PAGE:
Saturday, October 17, 2009


A few here in the camp have dawdled on the Oregon Coast now for over a week. I will soon head inland to see some of nature's other wonders, some friends, and think seriously about going south.

The storm left us with two days, while quite different, equally nice. The first was a calm day with no wind yet fog the crept in and out tantalizing us all day. It would be impossible to see for ten minutes and then lift to allow the shore to be recognized. It was, in its way, quite lovely. The soft fog, warm temperatures and the surreal landscape of trees that live in a permenant leaning state due to the usual omnipresent wind all give the impression that this is a different earth. The second day was as clear as the previous was not and as the sun rose high. It reached the mid 70 degree mark. It was a wonderful day to walk and visit and just sit and contemplate the birds and the sea.

The following morning it rained hard again and of course it was a day when things needed doing. By noon I was soaked but done and back inside. It was dry three hours later, the park was quiet and the temperature pleasant enough for a fire outside and a glass of wine with the neighbors before dark.

To keep me on my toes, and in keeping with the theme of the trip apparently, minor catastrophe struck the day after the storm when my air mattress decided it had seen all it needed of this world and sagged with a quiet sigh of fatigue. I woke and was certain I was sleeping in a hammock. The getting out was far more difficult than the sleeping which was pleasant enough. By the time I struggled free, I was laughing out loud. This says somethng for the level of serenity I have been able to achieve. A string of oaths would usually accompany such a thing in my "other" world.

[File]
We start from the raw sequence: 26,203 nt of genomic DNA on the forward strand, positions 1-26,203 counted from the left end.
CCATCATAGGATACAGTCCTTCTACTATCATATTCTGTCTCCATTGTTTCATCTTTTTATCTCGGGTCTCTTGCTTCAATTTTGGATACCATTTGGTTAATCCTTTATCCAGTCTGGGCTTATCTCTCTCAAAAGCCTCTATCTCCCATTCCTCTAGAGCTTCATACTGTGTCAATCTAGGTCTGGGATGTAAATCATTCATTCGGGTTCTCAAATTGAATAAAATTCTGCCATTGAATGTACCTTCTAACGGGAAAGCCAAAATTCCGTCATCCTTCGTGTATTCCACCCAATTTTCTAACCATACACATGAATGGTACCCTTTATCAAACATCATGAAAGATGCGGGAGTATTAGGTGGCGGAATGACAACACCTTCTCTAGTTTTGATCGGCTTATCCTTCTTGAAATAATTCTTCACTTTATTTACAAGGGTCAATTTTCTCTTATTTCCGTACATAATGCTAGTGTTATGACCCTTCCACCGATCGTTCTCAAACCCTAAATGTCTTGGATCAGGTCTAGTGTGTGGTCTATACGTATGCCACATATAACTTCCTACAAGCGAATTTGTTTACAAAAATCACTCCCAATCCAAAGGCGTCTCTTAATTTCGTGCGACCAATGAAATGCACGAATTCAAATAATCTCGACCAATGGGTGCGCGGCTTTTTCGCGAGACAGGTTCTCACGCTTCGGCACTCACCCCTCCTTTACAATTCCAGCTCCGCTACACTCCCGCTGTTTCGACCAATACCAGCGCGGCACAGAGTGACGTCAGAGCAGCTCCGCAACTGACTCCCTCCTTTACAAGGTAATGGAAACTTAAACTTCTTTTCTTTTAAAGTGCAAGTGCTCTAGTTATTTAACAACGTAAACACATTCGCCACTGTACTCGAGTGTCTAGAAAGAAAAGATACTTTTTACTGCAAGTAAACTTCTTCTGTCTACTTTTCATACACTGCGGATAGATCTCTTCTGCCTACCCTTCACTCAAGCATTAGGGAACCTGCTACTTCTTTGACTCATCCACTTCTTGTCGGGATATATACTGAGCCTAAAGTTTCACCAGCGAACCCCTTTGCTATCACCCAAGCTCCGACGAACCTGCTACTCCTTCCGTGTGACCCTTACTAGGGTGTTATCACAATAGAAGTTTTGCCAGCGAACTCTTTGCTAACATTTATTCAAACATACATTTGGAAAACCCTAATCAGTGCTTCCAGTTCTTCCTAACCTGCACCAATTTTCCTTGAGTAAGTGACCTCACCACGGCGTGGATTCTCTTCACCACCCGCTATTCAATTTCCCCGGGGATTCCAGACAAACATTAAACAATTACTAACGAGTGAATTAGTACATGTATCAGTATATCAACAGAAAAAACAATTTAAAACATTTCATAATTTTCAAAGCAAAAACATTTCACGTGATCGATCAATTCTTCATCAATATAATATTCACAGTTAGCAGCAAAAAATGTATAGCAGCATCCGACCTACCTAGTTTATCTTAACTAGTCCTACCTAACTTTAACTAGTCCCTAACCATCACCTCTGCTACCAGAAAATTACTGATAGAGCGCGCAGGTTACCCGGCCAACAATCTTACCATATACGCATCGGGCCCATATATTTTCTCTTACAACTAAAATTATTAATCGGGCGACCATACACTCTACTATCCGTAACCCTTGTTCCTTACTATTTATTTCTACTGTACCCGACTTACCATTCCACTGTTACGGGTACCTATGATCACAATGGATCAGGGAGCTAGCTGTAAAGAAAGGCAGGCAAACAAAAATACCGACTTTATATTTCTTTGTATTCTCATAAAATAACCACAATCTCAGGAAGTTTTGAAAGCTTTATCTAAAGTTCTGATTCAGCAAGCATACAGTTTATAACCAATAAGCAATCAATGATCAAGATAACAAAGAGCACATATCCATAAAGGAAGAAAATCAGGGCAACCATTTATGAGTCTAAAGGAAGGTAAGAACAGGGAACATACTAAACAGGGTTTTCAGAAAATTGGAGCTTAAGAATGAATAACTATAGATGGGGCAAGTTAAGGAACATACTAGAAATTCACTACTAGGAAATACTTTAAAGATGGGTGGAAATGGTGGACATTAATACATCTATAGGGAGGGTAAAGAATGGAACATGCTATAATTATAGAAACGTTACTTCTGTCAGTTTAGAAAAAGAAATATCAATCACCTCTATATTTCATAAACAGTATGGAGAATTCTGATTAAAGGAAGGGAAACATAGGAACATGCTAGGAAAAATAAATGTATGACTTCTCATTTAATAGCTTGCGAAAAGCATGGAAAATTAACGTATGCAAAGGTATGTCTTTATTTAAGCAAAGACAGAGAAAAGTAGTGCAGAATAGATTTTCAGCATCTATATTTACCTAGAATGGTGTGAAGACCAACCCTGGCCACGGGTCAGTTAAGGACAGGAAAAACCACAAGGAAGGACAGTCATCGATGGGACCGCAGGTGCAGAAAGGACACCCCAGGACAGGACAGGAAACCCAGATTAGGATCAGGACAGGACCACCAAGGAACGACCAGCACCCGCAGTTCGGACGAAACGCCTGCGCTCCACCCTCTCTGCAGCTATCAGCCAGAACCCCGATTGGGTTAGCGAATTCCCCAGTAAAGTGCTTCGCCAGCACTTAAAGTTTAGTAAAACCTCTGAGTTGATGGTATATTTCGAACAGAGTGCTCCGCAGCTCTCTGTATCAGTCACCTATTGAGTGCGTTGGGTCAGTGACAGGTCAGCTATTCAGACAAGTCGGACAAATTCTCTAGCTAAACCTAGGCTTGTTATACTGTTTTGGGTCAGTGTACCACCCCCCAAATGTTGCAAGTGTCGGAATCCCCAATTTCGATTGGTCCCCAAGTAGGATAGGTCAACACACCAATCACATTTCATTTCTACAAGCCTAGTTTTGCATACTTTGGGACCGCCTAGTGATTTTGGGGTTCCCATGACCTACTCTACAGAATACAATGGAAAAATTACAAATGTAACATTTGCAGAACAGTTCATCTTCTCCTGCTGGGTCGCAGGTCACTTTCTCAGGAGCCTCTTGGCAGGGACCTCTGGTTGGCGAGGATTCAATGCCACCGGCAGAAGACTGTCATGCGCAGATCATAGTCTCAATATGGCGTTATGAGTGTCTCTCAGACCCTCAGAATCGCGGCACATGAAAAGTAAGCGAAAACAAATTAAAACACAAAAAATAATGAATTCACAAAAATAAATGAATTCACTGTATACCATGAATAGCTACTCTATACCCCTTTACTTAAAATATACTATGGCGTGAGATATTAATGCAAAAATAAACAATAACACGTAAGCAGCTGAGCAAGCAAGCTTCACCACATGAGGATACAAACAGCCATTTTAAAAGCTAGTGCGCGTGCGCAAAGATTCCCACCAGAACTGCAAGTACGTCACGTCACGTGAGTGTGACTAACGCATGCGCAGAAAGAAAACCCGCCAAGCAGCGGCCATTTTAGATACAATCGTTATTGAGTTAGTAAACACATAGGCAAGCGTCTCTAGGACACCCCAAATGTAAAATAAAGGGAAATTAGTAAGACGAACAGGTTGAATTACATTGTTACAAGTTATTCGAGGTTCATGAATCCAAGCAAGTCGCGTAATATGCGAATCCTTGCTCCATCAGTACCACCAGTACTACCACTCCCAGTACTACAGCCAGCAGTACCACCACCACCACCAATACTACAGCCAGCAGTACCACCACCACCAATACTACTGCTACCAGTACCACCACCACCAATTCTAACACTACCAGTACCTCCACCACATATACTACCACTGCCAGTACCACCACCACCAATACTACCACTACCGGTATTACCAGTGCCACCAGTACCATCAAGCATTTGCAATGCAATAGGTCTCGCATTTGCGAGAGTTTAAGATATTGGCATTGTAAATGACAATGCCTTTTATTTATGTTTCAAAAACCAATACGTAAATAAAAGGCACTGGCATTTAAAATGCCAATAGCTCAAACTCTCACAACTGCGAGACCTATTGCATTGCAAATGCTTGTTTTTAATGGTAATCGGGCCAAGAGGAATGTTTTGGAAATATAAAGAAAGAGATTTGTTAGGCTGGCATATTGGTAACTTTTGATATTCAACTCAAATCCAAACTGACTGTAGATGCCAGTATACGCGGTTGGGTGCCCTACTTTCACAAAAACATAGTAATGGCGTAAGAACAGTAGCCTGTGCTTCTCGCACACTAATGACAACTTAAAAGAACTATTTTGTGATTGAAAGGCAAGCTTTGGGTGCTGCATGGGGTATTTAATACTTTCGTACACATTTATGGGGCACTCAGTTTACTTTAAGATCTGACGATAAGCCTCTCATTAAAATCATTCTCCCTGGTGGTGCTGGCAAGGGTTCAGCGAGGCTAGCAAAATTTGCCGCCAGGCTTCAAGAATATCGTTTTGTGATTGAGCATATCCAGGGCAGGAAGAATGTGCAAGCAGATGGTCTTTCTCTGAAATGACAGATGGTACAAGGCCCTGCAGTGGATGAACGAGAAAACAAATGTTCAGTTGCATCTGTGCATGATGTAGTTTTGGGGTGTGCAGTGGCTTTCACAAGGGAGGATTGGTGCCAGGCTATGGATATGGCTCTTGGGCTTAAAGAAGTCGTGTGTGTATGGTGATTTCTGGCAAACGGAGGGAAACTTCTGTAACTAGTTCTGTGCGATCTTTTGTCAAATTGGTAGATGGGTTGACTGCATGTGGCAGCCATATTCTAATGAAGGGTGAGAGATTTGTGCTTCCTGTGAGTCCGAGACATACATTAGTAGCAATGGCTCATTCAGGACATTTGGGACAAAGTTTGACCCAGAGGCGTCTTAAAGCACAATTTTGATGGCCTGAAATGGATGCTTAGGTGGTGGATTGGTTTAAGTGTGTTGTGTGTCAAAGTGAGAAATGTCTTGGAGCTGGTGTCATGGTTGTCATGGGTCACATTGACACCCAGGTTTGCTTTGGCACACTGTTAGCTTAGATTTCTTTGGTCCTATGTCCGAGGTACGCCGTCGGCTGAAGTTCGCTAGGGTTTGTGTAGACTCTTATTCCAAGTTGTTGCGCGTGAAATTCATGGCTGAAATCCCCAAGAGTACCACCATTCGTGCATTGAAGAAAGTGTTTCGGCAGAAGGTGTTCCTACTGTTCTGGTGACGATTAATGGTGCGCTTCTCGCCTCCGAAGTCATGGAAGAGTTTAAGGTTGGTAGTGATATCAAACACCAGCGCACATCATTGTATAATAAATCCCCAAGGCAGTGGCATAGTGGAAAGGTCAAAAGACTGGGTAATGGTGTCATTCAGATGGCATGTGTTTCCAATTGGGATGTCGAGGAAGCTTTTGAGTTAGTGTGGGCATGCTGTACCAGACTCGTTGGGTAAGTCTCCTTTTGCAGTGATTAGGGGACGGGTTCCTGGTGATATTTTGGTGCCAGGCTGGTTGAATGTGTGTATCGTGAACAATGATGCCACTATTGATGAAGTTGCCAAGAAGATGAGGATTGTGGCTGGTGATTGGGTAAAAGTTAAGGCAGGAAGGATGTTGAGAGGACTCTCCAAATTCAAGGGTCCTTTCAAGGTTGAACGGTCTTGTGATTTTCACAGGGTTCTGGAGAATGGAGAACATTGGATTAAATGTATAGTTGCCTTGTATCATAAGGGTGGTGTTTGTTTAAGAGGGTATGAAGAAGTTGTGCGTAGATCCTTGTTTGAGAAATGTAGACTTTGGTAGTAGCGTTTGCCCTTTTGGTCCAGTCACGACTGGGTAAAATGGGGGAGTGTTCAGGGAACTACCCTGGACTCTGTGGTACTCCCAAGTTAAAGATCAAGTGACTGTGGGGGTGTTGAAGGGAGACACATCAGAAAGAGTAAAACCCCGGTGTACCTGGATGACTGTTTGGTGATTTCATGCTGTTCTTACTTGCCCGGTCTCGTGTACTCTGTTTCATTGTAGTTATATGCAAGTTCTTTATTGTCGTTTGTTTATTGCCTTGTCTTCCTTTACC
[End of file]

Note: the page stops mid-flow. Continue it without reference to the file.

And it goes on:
Once many trips ago, while making the bed, I slashed a mattress on a sharp edge and had to find another. Since then, I have always carried a spare realizing it was one redundancy that was crucial to life in the van. After rummaging around in the deep hold in the rear, I found the spare, replaced the bed and decided since I now that I had all this laundry I might as well do some of it. There is a laundry here that is as nice as any I have ever seen in a public park. It is franchised to a local sheltered workshop which keeps it clean and well stocked with coins and detergent. By five, I was reading while awaiting for the interminable dry cycle (an hour) to finish .

Two couples arrived at about the same time. As happens with these chance meetings, the one man had grown up 10 miles from me in the East. He spent life after the service as an elevator mechanic in Los Angeles and other places in California. They now live in the Sacremento valley. His wife, a self-described "traditional housewife" is a most kind a gentle person. Their dog "Maggie" is a Golden Retreiver of 12 that came to them last Thanksgiving is equally so. It is their third such senior dog that they have taken after the original owner has died. The two before have lived an average of 3 years and both of them are quite pholosophical about the fact that the dogs do not stay with them long. They are clearly attached to her and will no doubt treat her very well, yet seem to understand they are only caretakers for the animals of others who will have a few happy years with them and then will be gone. They see it as better than the alternative.

We were joined nearly simultaneously by a couple from British Columbia. They were headed home . We were disabused of the idea that they were snow birds headed south when the man, Trevor, explained that "at their age" they were only allowed to travel 30 days out of country or their insurance would be canceled. Their age seemed in the 60's so both my other new friends and I asked when that became the rule. Martha explained that since she was 80 the rules were different.